It is very well known across the US how much we spend on the military. Most do not know the exact amount, but know it is an incredible amount. Currently, the U.S. spends about 604.5 billion dollars annually on defense, about 16% of the total federal budget. That is a lot of money, especially considering the money is spent on a peacetime military. To put that in perspective, the US spends more money on defense than the next 13 biggest spending countries combined, like Russia and China. Recently, President Trump has proposed a 10% ($54bn) increase in defense spending. To put that in perspective, Russia only spends 66 billion dollars a year on defense. Trump has proposed to increase defense spending by a margin almost as great as Russia’s total defense spending.
$54 billion is a lot of money, and it has to come from somewhere. Considering the nation is already in trillions of dollars of debt, and Trump promised to lower that debt, he will need to take that money from other areas of of the federal budget. Now, the federal budget is split up into two types: mandatory and discretionary. Mandatory spending is what the government spends on areas like welfare and debt interest, levels of spending that are set in stone by law, so Trump cannot reallocate money from there. This is bad for him, considering that that is around 70% of our budget. He would have to take from the discretionary budget, most of which is already used on defense. According to Anthony Zurcher, an analyst for BBC news, he may take this money mostly from the EPA and the State Department, which provides international aid.
President Trump has also called for the US to increase its nuclear stockpile. According to Our World in Data (OWID), a website run by the University of Oxford, since 1986 the global nuclear stockpile has decreased by an incredible amount. Their statistics state that although some countries like India, Pakistan, and North Korea have acquired nuclear capabilities since then, the global nuclear stockpile has decreased from ~64,000 weapons in 1986 to ~10,000 weapons in 2014 and dropping. This has been due to efforts after the fall of the Soviet Union to reduce the nuclear stockpile through treaties, and so far it has been going well. One such treaty, the New Start Treaty signed by President Obama, will require Russia and the US to reduce their nuclear stockpiles to equal levels by next February. This treaty would mean nothing if Trump starts bolstering our arsenal now.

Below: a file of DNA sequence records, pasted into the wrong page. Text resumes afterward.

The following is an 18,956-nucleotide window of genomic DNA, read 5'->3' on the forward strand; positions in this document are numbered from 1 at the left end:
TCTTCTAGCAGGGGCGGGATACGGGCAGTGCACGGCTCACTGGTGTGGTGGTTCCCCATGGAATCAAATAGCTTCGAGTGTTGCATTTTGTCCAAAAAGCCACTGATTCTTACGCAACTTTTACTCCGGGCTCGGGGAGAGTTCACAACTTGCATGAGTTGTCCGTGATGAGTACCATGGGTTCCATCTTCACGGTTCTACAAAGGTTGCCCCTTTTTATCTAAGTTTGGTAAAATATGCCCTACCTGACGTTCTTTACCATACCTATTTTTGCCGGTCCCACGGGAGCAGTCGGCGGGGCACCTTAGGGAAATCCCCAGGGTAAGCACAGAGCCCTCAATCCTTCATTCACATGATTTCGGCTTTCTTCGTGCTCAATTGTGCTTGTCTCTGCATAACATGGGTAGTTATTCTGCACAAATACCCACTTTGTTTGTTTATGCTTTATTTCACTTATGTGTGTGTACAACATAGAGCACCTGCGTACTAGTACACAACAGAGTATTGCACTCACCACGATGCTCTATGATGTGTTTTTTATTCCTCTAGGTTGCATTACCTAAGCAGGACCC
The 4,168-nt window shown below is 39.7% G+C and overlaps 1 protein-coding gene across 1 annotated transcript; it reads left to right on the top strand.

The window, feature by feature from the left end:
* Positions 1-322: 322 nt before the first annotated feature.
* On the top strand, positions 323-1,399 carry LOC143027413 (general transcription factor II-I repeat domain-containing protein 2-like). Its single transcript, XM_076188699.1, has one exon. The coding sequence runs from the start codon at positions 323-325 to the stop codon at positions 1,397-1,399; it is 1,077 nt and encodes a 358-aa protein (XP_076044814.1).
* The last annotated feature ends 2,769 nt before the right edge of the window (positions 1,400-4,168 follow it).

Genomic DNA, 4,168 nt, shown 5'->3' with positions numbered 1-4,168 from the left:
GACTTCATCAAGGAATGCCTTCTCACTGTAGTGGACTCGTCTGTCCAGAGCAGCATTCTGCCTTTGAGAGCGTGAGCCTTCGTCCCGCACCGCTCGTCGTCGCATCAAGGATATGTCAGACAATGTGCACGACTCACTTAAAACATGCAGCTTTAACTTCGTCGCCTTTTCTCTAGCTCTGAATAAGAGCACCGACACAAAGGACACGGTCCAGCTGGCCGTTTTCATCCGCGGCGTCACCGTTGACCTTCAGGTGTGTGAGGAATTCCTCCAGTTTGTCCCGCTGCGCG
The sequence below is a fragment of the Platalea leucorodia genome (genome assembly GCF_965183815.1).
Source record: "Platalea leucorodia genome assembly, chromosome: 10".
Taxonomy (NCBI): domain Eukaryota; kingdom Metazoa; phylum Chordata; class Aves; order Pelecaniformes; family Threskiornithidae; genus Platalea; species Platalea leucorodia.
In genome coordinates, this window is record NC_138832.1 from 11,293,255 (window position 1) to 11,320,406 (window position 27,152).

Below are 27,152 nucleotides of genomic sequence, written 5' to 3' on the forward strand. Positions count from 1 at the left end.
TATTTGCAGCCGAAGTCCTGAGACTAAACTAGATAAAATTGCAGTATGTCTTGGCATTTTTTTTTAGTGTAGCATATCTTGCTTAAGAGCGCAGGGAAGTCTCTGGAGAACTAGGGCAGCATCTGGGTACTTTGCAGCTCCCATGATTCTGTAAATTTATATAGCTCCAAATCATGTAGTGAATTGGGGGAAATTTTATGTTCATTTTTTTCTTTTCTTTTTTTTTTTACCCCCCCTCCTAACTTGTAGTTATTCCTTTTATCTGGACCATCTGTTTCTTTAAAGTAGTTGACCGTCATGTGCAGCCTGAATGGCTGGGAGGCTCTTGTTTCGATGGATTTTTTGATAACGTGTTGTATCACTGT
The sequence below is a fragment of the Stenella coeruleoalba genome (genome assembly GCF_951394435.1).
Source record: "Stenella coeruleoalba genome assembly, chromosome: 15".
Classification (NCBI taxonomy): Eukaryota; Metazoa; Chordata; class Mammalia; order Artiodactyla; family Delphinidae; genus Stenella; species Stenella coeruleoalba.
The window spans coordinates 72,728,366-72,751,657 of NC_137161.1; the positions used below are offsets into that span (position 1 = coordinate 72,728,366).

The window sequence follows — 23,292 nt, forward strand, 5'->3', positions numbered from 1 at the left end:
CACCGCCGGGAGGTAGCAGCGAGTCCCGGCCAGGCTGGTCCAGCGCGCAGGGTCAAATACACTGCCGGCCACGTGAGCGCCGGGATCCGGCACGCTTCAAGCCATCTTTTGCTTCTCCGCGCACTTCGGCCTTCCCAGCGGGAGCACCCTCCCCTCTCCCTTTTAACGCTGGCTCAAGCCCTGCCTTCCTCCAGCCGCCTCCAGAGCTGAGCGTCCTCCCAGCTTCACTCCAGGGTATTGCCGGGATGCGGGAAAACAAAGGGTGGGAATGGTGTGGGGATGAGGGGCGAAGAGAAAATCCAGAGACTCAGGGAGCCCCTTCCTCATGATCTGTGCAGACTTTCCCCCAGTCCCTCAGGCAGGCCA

What it seems like is that President Trump looks to start another Cold war. Increasing military spending by an incredible amount and planning to bolster the America’s nuclear arsenal could be seen internationally as a threat. An increase in the nuclear stockpile could mean that other nuclear capable countries would seek to do the same, thus setting us back thirty years in nuclear non-proliferation. Also, such a radical increase in defense spending would decrease funding to several other places, as $54 billion is greater than the budgets of most other discretionary parts of the budget. Cutting funding to the EPA will set us back in environmental protection, which is essential in the age of global warming. Cutting international aid for military spending will hurt our reputation in the countries that receive that money and most likely globally. Overall, an increase of military spending to wartime levels and an increase of the nuclear arsenal is, if anything, a big step back for the US.